NREL MBEs to Grow 2D Materials, Intermetallic Compounds, and Semiconductors
The Materials Physics research group at the National Renewable Energy Laboratory (NREL) develops semiconductors for energy-relevant applications, including photovoltaics and solid-state lighting. The group uses two connected EVO-25 MBE systems from Scienta Omicron. The System platforms are suitable for a large range of MBE applications such as the growth of 2D materials, intermetallic compounds, oxide heterostructures or semiconductors.
Atomic Layer Semiconductors Poised to Change Our Lives
Semiconductor physics is on the cusp of a revolution. Ultra-thin crystals may take the place of today’s ever-present silicon semiconductors and may transform many applications. However, you have to be able to build them first. Professor Amalia Patanè is heading a project that aims to do just that.
New Product Manager APPES and HAXPES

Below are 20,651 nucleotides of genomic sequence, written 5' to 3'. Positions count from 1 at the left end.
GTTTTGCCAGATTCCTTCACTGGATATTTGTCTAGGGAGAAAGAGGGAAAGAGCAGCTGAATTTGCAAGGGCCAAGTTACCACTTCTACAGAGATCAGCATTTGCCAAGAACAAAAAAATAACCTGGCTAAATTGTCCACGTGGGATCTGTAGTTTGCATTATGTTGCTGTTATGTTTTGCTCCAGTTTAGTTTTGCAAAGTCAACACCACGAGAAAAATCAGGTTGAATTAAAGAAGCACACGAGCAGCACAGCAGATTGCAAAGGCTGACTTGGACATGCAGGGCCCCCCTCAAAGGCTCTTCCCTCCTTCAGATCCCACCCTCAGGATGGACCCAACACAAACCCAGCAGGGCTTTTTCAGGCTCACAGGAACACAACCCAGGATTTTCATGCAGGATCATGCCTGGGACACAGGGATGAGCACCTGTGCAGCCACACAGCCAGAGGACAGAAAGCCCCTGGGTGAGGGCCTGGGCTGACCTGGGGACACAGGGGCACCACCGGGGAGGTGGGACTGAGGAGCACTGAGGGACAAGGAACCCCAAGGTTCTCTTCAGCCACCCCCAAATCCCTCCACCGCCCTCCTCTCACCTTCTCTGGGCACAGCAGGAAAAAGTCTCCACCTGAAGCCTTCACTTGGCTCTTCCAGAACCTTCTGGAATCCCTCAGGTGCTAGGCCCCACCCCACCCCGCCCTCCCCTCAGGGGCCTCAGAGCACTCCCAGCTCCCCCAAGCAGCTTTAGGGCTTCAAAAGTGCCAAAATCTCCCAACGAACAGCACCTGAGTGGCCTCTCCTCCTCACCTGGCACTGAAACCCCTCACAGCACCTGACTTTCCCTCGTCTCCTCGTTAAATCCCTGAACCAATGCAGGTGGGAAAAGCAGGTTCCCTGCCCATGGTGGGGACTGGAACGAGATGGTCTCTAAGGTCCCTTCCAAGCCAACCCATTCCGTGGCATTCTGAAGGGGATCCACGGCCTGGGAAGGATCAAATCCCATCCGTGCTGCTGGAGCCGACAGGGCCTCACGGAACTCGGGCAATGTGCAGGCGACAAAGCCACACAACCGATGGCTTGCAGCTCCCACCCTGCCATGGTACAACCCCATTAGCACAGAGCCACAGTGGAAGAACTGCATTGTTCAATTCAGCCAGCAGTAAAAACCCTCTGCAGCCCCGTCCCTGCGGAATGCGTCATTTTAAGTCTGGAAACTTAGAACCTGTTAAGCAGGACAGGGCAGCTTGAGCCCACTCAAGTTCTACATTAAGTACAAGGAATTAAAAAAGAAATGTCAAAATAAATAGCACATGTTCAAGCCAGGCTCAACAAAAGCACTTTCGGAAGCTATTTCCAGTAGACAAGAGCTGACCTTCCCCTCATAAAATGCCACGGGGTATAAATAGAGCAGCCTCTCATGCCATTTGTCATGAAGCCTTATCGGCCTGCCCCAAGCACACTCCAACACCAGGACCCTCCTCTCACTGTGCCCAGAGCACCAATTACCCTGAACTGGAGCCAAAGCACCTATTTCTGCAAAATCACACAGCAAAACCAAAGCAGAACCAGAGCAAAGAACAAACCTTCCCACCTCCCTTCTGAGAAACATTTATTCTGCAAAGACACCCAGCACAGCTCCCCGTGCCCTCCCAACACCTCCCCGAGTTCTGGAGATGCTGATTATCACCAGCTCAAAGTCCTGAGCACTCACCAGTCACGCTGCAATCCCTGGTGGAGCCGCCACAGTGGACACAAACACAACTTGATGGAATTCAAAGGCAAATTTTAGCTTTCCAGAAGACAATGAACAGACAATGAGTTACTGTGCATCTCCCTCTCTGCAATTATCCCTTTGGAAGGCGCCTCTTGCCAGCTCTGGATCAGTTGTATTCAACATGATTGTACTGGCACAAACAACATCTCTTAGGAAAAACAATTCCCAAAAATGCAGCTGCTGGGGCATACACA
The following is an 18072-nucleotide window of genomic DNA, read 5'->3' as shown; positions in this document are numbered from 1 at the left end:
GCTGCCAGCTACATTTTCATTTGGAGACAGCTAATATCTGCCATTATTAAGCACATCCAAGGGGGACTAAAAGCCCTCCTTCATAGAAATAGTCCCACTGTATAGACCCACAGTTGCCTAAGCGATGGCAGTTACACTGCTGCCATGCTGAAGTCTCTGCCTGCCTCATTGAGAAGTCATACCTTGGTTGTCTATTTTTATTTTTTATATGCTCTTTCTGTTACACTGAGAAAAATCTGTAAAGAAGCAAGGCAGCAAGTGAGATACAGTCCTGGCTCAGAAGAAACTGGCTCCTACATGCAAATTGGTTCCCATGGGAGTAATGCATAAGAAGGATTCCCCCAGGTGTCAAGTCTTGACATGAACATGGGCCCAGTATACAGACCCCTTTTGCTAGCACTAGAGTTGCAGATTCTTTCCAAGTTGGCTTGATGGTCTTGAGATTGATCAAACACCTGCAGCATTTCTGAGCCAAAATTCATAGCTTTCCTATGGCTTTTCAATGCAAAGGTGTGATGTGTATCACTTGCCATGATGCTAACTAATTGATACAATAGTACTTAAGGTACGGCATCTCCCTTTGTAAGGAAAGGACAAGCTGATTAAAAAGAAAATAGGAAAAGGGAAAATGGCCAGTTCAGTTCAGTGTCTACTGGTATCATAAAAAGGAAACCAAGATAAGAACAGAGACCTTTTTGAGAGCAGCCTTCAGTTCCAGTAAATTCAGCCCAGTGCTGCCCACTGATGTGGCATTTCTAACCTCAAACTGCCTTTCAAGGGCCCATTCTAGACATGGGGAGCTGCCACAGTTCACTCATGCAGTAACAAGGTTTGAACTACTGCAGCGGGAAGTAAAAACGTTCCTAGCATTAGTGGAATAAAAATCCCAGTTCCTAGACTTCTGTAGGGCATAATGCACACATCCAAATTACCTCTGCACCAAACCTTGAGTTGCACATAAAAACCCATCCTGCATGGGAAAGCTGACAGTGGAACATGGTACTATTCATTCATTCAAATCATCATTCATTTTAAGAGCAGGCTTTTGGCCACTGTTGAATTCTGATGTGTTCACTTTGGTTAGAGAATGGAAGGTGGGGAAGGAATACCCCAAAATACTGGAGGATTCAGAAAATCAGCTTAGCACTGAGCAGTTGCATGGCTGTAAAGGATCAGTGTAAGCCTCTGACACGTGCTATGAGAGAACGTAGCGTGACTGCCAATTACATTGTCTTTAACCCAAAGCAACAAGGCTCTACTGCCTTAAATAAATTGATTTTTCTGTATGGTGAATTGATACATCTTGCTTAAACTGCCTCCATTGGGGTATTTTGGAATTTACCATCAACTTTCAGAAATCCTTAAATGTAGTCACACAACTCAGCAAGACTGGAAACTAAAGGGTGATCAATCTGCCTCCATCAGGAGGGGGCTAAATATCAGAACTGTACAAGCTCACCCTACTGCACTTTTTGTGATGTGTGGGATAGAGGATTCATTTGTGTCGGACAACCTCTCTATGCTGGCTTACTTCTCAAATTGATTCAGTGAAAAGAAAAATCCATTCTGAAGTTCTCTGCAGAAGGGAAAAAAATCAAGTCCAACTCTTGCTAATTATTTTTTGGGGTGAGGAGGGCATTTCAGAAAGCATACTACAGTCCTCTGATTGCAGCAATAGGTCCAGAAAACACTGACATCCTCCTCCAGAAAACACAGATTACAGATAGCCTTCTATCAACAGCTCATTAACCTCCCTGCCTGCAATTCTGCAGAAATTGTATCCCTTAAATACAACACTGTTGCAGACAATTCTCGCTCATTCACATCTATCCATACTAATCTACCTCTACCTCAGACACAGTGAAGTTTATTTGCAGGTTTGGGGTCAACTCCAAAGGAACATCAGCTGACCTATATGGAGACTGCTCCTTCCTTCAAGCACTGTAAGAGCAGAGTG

Scienta Omicron family is glad to welcome Dr Peter Amann taking charge of the Product Management of our APPES and HAXPES product portfolios. Peter has most recently been a researcher at Stockholm University where his interest focused on the fundamental understanding of catalysis and instrument development towards this aim. In particular, he focused on investigating the reduction of CO and CO2 towards higher alcohols and commodities under near-realistic conditions. As the inventor and designer of the Bar-XPS system, Peter brings great experience to this position and to Scienta Omicron. Welcome aboard Peter!
HAXPES reaches new milestone
We are excited to jointly announce with the Henry Royce Institute, the University of Manchester, the National Physical Laboratory, and the University of Southern Denmark, the acceptance of their first HAXPES Lab Paper ‘Inelastic background modelling applied to Hard X-ray Photoelectron Spectroscopy of deeply buried layers: a comparison of synchrotron and lab-based (9.25 keV) measurements’. This paper has been published in Applied Surface Science and represents an important milestone in the establishment of the Hard X-ray Photoelectron Spectroscopy (HAXPES) research methodology.